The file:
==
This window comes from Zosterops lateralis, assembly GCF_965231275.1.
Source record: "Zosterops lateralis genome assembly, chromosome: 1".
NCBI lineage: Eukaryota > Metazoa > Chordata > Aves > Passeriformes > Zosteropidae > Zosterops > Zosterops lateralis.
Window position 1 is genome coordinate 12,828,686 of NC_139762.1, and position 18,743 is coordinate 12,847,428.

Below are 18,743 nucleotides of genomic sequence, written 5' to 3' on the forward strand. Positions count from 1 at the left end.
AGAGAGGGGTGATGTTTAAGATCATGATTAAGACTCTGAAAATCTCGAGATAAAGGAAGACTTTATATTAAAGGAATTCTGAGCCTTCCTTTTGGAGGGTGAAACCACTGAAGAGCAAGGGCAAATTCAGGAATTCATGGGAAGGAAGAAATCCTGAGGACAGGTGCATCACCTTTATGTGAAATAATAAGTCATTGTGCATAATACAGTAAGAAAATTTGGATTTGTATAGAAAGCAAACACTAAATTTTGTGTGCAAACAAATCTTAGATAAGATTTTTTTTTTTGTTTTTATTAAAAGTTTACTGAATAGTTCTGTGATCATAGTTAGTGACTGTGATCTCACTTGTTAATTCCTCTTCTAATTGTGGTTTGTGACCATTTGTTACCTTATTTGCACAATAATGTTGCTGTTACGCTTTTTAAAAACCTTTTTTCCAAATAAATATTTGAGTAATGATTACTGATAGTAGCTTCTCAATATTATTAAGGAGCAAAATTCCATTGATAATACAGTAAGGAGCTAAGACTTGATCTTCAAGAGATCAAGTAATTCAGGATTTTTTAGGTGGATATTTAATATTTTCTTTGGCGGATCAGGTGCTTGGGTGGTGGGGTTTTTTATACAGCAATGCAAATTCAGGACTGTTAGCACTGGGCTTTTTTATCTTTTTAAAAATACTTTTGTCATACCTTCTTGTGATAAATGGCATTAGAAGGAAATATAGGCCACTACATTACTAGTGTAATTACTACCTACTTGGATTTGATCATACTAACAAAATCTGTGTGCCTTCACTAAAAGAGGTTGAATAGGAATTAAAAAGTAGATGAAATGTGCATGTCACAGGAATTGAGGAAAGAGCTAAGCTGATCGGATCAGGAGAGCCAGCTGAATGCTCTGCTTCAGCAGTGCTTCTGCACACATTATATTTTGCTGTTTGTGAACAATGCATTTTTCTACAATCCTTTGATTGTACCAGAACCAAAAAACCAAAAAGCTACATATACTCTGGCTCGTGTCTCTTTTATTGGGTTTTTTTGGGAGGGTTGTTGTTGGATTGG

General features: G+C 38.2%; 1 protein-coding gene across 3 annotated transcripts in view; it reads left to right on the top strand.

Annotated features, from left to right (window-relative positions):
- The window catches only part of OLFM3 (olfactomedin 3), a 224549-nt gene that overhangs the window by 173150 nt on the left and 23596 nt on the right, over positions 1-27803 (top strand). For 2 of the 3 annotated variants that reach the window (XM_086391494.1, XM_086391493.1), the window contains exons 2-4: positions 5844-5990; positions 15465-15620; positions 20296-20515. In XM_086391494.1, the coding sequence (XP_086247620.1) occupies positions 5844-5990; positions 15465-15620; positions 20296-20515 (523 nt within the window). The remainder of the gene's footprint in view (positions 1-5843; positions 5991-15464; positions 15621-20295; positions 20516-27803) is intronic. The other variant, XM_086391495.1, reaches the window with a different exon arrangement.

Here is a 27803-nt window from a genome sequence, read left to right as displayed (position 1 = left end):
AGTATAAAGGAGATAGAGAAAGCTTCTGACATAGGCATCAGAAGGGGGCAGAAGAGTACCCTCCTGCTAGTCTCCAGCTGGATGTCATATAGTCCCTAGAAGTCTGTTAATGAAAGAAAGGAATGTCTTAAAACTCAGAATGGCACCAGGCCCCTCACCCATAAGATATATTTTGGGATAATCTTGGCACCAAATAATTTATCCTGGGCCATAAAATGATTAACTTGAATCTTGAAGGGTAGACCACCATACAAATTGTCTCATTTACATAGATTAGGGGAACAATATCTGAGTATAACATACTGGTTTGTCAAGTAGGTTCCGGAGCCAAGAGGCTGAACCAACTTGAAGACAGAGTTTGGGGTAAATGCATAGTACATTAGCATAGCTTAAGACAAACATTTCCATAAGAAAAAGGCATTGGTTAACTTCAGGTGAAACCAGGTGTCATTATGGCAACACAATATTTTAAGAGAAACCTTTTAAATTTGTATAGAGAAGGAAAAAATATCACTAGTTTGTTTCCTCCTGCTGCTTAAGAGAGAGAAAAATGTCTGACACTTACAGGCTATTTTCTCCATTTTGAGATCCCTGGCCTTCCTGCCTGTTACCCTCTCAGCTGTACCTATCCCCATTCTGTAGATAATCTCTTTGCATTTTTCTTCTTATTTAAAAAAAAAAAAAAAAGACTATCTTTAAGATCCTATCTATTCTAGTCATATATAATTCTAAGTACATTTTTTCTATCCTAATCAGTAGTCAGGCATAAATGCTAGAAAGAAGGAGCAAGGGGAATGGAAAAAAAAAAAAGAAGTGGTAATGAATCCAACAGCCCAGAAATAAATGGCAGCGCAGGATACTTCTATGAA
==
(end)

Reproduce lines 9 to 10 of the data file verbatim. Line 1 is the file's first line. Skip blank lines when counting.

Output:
- The window catches only part of OLFM3 (olfactomedin 3), a 224549-nt gene that overhangs the window by 173150 nt on the left and 23596 nt on the right, over positions 1-27803 (top strand). For 2 of the 3 annotated variants that reach the window (XM_086391494.1, XM_086391493.1), the window contains exons 2-4: positions 5844-5990; positions 15465-15620; positions 20296-20515. In XM_086391494.1, the coding sequence (XP_086247620.1) occupies positions 5844-5990; positions 15465-15620; positions 20296-20515 (523 nt within the window). The remainder of the gene's footprint in view (positions 1-5843; positions 5991-15464; positions 15621-20295; positions 20516-27803) is intronic. The other variant, XM_086391495.1, reaches the window with a different exon arrangement.

Here is a 27803-nt window from a genome sequence, read left to right as displayed (position 1 = left end):